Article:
Introducing: The Velvet Undergrads

April 21 – May 9, 2010

The Annual Juried Undergraduate Exhibition


Opening Reception – April 21st – 5:00-7:00pm

Hartnett Gallery is pleased to announce the exhibition Introducing: The Velvet Undergrads, with work by current undergraduate students from departments across the University of Rochester campus. This annual juried undergraduate exhibition will open at Hartnett Gallery in Wilson Commons on Wednesday, April 21st, with a reception from 5:00 to 7:00pm. There will be refreshments as well as a DJ at the event, which is free and open to the public.

This exhibition represents the wide range of artistic practices and designs of students at the University of Rochester. From photography and digital work to painting and drawing, all different varieties of artistic media are chosen for the exhibition. Hartnett Gallery wants to encourage and promote students’ artistic and creative endeavors through this open call for art. The exhibition ends on Wednesday, May 9th.

This year’s guest juror is Tate Shaw, Executive Director of Visual Studies Workshop, a nonprofit center for the media arts with a graduate program in Rochester, NY. Shaw is co-publisher of Preacher’s Biscuit Books and his work is in most major U.S. and international artists’ books collections. He is on the editorial board of the Journal of Artists’ Books and his writings on books and photography appear in several publications including JABThe Blue NotebookAfterimage, and Contact Sheet.


Long Exposure

March 18 – April 11, 2010

Images of the urban landscape by Leigh Tarentino


Artist’s Talk – March 18th – 4:00pm
Opening Reception – March 18th – 5:00-7:00pm

Hartnett Gallery is pleased to announce the exhibition Long Exposure, with drawing, photography, and collage of Rochester’s built landscape by the artist Leigh Tarentino. Long Exposure will open in the Hartnett Gallery on Thursday, March 18th, and will be on display through April 11th.

Tarentino’s work transforms the elements of an archetypal modern American landscape into a fantastic imaginary world. The work she has created for Long Exposure originates from her family history and memories of Rochester. As a child Tarentino frequently visited family in Rochester, where her grandfather was a lifelong employee of Eastman Kodak Company.

In preparation for this exhibition, Tarentino returned to Rochester and took nearly 500 photographs in and around the city, choosing locations based on her early memories, including homes where her family members had lived, Kodak Park, the shoreline of Lake Ontario, and Seabreeze Amusement Park. These photographs form the basis of the drawing and digital print collage in this exhibition.

Long Exposure is composed of two pieces, each a composite of many parts. One piece is a series of drawings based on the diminutive lakeside cottages along the shoreline of Lake Ontario. “Charmed by these modest lakeside cottages, some no larger than a garden shed,” Tarentino writes that, to her, “they symbolize a middle class prosperity that is sadly starting to seem like an anomaly of the mid-twentieth century.”

The second piece in Long Exposure is a panorama made from combining many digital photographs of the Kodak complex on Lake Avenue in Rochester. Tarentino thinks of this piece as “a whimsical representation of how large the complex is—it spans several large city blocks.” The title of the piece, “The Apparatus Division,” comes from the dedication inscribed on a photo album her grandfather received at his Kodak retirement party in 1978.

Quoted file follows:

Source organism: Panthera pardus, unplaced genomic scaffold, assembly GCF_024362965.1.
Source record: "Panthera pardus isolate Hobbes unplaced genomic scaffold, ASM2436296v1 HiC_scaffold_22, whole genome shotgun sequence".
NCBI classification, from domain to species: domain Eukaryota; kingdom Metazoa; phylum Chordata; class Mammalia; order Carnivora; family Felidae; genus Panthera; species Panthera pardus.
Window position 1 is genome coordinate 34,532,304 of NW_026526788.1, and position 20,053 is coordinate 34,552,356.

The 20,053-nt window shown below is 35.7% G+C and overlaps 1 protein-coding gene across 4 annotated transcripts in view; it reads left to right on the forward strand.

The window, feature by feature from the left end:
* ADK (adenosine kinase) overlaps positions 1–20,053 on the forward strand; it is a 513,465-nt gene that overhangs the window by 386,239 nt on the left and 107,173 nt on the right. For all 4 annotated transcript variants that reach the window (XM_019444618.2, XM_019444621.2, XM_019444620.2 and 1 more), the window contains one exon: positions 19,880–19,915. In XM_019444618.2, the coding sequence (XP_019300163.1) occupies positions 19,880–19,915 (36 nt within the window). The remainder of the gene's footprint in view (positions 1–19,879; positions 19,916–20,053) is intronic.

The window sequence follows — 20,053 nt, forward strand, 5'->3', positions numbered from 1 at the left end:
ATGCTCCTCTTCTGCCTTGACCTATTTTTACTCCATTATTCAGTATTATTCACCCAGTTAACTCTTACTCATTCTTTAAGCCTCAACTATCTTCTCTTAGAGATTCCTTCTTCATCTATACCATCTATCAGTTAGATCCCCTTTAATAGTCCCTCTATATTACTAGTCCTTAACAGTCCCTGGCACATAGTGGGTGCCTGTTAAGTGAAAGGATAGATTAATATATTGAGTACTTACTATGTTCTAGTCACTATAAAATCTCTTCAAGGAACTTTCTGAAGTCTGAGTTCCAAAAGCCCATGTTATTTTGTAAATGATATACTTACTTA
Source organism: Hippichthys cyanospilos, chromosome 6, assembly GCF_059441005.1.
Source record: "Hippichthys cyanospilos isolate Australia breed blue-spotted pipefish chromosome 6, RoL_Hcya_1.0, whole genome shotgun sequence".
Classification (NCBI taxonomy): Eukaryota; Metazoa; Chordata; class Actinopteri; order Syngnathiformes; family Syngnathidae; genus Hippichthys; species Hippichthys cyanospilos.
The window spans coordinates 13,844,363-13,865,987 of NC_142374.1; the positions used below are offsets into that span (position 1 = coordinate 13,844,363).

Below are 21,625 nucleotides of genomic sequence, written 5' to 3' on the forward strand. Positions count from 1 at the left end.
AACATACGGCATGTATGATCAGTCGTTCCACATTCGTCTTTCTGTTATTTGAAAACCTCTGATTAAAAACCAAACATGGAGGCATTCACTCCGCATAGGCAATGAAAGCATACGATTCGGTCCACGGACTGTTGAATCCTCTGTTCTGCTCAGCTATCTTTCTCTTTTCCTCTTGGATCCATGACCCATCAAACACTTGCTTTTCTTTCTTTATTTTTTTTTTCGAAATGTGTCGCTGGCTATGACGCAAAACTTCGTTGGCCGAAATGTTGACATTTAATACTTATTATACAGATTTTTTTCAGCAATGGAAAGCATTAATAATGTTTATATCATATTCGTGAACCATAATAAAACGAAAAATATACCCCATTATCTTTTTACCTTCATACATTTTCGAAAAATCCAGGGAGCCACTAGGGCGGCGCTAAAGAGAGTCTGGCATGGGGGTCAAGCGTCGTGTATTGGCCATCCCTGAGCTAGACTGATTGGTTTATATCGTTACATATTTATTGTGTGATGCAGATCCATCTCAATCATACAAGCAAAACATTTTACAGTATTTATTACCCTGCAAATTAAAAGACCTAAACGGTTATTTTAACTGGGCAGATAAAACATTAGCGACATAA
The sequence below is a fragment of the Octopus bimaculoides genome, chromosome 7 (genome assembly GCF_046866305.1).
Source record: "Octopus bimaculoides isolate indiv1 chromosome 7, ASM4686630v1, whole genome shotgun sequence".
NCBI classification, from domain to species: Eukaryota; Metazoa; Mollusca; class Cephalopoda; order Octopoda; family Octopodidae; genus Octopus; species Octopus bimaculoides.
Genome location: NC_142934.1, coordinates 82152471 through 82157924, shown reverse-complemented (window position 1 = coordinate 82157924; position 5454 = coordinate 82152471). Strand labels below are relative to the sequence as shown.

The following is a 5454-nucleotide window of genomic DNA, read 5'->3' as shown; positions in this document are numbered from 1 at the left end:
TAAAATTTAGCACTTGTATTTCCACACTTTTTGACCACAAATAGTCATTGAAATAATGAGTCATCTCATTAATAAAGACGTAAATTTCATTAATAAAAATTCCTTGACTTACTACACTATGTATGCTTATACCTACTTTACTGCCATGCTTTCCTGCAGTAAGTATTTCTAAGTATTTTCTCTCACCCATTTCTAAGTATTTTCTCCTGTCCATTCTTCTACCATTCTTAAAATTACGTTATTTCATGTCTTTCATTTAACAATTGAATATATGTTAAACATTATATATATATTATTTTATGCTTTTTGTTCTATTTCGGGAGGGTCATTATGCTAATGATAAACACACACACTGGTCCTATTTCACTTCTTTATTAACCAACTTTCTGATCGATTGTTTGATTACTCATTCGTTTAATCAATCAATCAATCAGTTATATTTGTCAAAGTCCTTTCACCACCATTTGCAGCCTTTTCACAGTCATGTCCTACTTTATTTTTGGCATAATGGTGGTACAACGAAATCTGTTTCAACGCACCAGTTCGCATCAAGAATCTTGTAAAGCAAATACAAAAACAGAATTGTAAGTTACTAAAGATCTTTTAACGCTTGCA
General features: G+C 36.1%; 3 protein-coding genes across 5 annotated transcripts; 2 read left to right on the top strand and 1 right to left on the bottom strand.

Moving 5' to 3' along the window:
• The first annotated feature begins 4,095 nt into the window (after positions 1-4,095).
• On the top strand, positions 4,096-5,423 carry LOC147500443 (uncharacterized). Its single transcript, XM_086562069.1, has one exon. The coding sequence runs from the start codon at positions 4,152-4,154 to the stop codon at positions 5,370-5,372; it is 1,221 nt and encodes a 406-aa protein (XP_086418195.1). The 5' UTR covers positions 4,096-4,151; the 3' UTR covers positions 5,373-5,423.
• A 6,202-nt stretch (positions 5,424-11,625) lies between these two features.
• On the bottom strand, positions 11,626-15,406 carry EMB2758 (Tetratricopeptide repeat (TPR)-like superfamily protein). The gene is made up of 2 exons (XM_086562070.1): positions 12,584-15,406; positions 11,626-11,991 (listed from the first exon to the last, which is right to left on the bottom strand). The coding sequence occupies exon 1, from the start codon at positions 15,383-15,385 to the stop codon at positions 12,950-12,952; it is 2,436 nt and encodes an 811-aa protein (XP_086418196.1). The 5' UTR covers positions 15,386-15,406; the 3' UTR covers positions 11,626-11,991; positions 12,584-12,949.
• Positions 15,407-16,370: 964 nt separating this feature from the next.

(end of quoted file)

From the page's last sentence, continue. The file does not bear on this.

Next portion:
Leigh Tarentino will be at the University of Rochester on Thursday, March 18th at 4:00pm to give a talk about her work. An opening reception for Long Exposure will follow from 5:00 to 7:00pm. All events are free and open to the public.

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Leigh Tarentino makes paintings, works on paper and digital prints constructed from photographs of the built landscape. Tarentino received a BFA in Painting from the Kansas City Art Institute and an MFA in Painting and Printmaking from the Rhode Island School of Design. Her work has been included in group exhibitions at the Stas Namin Centre, Moscow, Russia; Bank Gallery, Los Angeles; the University Art Museum, State University of New York at Albany; and The Rotunda Gallery, Brooklyn, New York, among others. Her work has been included in Scope New York, London, Miami and Hamptons. She was awarded a Pollock-Krasner grant in 2008, and Brown University Humanities Research Grants in 2008-9 and 2009-10. She is represented by Black and White Gallery in New York and has had solo shows at the gallery in 2004 and 2006. Her work was exhibited in a three-person show at Black and White Gallery from February 20 – March 28, 2009. Tarentino is Assistant Professor of Art at Brown University, where she teaches painting, drawing, printmaking, foundations, and digital imaging.

Something is Always Far Away

January 28 – February 28, 2010

Artist’s Talk – January 28th – 4:00pm Stackel Room
Opening Reception – January 28th – 5:00-7:00pm – Hartnett Gallery

Video and Sculpture Installation by Annie Strader

From "Something is Always Far Away"; dictionary and projection
From “Something is Always Far Away”; dictionary and projection

Hartnett Gallery is pleased to announce the exhibition, Something is Always Far Away, a sculpture and video installation by the artist Annie Strader. Something is Always Far Away will open in the Hartnett Gallery on Thursday, January 28th and will be on display through February 28th.

In the exhibition Something is Always Far Away, Annie Strader utilizes found and altered objects in combination with multiple digital video projections of the horizon to explore the complex relationships between the ways that everyday objects and images impact our psychological perceptions of distance and longing. The installation contains objects that belong to interior spaces, which are altered materially and contextually to interrupt their conventional meanings.